“Cloud” applications can be found virtually everywhere today, and for good reason. Join us on April 14th at 12:00 p.m. PST to learn how cloud-based machine monitoring and data collection can make predictive maintenance a reality in your operations.

The webinar will be hosted by Smartware Group, Inc., makers of Bigfoot CMMS, and Scytec, makers of DataXchange. These experts will introduce the latest technologies to monitor and collect asset data and integrate this data for actionable and results-oriented operations and maintenance management.

Register for this machine monitoring webinar to glean real-world examples of the benefits of cloud-based machine monitoring and asset management, and see how high your utilization and asset management strategy can soar.

Get more information and register.

How to Increase Machining Efficiency

Are Your Machines Really Cutting?

A manufacturer that is distinctive for its attention to in-cycle machining productivity describes its efforts to obtain efficiency improvements outside of the machining cycle. The shop’s primary tool is a simple, daily, graphical recap that illustrates when each machine tool was and was not making parts AKA machine monitoring.

The procedures that seem efficient and the procedures that are efficient might be two different things. And telling the difference requires data.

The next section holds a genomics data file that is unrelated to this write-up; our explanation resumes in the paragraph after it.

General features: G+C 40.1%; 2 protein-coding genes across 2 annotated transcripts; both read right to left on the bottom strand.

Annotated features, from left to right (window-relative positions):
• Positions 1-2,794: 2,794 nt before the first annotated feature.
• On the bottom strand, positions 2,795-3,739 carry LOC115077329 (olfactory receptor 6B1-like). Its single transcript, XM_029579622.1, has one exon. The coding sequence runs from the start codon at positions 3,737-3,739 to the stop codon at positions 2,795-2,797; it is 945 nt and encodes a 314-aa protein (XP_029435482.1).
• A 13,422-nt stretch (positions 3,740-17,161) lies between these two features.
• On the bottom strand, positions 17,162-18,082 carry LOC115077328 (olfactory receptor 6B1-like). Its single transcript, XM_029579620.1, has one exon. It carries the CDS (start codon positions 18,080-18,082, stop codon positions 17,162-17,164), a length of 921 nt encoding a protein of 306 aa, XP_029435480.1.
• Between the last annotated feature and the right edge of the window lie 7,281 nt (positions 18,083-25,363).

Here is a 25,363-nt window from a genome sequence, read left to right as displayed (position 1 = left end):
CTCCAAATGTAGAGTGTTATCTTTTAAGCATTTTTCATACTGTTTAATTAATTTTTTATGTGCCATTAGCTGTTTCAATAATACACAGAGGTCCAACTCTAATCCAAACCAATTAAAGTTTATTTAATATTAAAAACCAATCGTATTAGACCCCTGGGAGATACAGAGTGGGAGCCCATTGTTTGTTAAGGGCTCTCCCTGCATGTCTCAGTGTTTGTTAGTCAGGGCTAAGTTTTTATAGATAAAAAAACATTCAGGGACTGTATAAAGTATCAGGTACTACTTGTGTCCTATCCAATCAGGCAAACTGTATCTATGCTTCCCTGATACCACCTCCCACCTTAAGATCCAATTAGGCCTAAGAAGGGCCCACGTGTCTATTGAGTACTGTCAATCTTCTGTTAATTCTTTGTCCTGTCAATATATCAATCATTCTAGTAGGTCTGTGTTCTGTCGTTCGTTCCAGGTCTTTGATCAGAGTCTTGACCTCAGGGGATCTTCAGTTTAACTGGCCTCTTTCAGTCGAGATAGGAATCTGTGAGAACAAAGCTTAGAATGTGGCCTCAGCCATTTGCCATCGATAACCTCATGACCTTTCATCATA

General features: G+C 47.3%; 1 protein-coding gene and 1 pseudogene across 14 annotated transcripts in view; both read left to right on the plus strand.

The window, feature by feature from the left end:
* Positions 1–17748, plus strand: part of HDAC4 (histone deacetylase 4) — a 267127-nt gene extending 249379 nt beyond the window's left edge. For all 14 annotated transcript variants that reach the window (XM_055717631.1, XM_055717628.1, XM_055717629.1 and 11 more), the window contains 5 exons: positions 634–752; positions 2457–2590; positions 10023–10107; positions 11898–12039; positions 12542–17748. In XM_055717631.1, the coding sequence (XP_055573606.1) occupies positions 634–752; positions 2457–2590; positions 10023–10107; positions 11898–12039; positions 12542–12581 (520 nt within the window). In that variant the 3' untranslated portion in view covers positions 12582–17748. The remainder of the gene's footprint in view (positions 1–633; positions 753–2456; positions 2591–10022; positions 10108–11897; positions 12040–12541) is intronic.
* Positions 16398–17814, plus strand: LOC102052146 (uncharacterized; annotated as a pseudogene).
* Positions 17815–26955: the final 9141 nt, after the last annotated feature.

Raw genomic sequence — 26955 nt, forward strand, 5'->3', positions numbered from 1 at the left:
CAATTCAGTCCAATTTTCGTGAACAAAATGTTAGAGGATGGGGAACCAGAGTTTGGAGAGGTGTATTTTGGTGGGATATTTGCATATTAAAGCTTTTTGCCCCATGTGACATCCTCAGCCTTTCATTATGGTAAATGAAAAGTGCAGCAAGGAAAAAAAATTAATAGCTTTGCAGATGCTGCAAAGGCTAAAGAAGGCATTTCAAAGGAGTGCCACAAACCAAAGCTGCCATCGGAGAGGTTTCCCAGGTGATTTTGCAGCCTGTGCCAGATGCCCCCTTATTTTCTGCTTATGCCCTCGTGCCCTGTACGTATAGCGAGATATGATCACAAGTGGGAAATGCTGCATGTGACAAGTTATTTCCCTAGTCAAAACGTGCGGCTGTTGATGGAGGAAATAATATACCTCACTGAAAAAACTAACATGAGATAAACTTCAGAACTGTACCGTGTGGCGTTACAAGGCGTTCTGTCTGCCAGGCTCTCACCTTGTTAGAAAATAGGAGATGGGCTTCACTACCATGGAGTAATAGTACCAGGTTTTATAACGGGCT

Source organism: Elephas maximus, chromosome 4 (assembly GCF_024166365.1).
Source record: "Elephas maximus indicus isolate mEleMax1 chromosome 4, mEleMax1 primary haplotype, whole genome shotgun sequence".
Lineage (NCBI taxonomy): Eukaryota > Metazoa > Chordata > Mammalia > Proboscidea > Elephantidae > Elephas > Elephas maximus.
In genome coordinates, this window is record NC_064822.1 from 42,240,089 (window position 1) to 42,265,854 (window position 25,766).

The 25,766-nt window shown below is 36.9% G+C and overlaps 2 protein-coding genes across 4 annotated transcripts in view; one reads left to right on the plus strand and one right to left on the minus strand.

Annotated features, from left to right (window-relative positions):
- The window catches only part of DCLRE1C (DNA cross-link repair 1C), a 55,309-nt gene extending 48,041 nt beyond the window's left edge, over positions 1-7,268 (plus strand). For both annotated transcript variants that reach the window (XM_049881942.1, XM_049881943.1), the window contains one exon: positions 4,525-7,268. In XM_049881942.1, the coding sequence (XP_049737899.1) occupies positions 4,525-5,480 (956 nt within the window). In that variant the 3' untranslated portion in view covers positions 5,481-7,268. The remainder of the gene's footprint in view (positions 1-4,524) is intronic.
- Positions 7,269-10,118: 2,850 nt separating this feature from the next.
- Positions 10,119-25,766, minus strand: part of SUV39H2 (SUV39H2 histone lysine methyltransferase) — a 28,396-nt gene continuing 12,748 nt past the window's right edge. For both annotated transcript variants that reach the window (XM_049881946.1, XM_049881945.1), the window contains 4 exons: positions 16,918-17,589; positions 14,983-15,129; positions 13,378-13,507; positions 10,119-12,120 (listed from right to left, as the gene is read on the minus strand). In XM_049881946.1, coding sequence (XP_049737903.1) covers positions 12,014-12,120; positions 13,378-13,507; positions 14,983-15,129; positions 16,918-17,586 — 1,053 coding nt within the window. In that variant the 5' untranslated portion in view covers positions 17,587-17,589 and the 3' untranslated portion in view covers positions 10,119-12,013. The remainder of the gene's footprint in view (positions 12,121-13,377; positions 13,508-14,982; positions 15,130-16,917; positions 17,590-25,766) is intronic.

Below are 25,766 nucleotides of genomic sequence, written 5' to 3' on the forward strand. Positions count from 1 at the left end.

shop floor oee layoutThe machining cycle is one area in which this idea is strikingly applied. One of those co-owners of the Wright City, Missouri, manufacturer—engineering vice president Jerry Halley—spent much of his career with aircraft maker McDonnell Douglas, which became Boeing during his time there.

Mr. Halley demonstrated that small tools used at the specific, harmonic spindle speeds that avoid chatter can cut deeply enough and quickly enough to remove material more efficiently than traditional rough cutting.

Because the equipment was “as good as its going to get,” the company had to find a way to continue winning efficiency gains so it could continue delivering cost savings. Not only did competitiveness require this, the formally specified cost-reduction targets of OEM customers required this as well.

To discover these sources of additional savings, Tech Manufacturing began measuring its entire process. The company began to measure not just its cycle time and not just the processing of individual parts, but the entire performance of its CNC machines around the clock. Implementing machine monitoring software from Scytec, the company began to measure the in-cycle and out-of-cycle time of 11 CNC machines. Now, company leaders in the office and on the shop floor all study a daily, visual printout of just how much machining time each of those machines delivered over the course of the previous workday.